[President Muhammadu] Buhari wasn’t just our main objective; there are a lot of things that are bothering us. They include the highly padded salaries of the National Assembly members. That is a cause for worry. They are asking us to make sacrifices but we don’t see them making those sacrifices. You have to start from somewhere. We decide to ask, what is wrong with our president? Most of us in the group believe that if anybody can solve the problem of our nation, it would be Buhari. But we are aware also that the wife of the president said that the president has been captured by some people who were not even part of the campaign. So, we believe that this country is being run by a cabal; that even Buhari himself, as honourable as he is, will not want to hold on to power.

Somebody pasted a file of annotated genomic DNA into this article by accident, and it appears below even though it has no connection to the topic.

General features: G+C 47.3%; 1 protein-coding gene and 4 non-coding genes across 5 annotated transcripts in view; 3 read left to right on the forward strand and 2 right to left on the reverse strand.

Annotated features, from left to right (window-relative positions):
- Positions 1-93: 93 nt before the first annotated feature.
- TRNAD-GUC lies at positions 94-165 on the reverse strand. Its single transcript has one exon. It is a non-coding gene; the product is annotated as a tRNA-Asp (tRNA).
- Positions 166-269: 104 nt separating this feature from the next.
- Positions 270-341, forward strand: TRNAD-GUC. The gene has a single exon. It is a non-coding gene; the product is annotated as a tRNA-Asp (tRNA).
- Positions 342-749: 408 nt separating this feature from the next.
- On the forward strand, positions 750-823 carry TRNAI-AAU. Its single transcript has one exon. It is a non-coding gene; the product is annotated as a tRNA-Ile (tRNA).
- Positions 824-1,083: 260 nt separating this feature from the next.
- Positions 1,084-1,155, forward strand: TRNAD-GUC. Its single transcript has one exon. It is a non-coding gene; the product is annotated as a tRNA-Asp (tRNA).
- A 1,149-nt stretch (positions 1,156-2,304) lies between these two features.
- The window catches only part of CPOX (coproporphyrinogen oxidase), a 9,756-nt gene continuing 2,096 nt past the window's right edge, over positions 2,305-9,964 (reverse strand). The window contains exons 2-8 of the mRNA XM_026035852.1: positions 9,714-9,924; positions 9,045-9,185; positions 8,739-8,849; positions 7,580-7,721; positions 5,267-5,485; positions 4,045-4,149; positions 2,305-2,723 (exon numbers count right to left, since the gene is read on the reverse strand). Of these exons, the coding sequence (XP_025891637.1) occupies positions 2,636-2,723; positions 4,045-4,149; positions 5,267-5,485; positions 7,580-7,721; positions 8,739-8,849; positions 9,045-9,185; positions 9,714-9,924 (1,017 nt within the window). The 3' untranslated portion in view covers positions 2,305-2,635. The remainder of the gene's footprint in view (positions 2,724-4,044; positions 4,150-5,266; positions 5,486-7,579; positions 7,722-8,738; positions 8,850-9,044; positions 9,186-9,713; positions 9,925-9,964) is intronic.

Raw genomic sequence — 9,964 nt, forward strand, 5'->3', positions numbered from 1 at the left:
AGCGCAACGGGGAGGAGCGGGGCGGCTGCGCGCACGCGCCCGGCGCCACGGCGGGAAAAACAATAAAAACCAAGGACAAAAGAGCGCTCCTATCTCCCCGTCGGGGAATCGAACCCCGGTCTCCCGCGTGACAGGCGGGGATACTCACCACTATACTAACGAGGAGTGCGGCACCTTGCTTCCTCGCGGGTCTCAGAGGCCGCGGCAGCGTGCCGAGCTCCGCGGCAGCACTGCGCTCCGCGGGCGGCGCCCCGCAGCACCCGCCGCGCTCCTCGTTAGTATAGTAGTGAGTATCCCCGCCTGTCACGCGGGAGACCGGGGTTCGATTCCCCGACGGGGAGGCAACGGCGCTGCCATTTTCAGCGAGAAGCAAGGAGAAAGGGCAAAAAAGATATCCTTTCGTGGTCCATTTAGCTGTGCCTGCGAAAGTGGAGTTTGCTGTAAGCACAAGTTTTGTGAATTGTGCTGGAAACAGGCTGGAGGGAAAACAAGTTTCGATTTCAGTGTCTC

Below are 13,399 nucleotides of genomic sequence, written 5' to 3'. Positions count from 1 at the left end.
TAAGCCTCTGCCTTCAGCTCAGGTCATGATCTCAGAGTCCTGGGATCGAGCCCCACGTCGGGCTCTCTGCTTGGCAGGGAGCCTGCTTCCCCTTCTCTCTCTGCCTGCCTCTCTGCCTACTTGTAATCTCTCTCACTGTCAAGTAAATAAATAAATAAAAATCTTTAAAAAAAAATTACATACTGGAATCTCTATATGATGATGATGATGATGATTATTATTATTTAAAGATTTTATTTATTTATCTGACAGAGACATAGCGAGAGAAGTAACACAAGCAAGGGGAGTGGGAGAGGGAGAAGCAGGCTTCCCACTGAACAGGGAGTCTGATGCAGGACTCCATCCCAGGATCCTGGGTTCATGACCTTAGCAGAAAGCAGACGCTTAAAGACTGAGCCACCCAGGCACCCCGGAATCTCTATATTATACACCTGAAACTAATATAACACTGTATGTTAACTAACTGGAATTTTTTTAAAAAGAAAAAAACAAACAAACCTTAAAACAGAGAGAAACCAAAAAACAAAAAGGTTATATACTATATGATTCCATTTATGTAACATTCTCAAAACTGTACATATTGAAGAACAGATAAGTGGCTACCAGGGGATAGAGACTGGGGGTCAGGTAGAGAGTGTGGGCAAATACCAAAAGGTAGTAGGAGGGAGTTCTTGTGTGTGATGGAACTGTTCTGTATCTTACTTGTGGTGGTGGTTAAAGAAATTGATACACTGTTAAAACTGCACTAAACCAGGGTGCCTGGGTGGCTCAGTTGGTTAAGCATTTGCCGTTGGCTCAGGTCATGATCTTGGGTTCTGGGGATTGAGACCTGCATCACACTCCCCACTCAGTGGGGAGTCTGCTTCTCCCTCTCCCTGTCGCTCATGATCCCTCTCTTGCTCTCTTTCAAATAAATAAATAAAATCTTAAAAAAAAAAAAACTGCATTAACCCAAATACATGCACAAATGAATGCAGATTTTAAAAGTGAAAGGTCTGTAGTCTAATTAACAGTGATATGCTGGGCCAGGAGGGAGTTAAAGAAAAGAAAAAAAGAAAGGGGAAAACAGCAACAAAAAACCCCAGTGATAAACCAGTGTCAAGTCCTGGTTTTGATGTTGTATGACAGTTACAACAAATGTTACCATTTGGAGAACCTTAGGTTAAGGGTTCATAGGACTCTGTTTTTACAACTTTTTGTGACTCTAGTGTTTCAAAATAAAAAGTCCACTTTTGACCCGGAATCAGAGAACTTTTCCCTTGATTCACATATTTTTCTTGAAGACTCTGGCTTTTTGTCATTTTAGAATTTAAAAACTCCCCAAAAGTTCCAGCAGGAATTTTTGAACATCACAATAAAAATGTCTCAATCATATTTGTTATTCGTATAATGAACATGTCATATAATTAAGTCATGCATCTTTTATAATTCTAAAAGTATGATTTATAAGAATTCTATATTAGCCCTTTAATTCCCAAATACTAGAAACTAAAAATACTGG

The argument of many, including the Senate, is that the President has not contravened any law, are you aware of that?

We are not saying he has contravened any law. Morally, if it is my father, I will ask him to quit. It is your health first. I laugh when some people argue that we have no reason to ask about his health status. The day Buhari decided to run as the president of Nigeria, he automatically became a public property. And as a public servant, he owes us an explanation. We need to know what is happening to the person we put there. It is our right. Under the law, go to Section 144 of the constitution, if the president is incapacitated and for a certain period of time, he  cannot make it to the office, a medical team should be put together to ascertain the health of the president whether he can go on or not.


But Nigerians have been told that he is also recovering fast?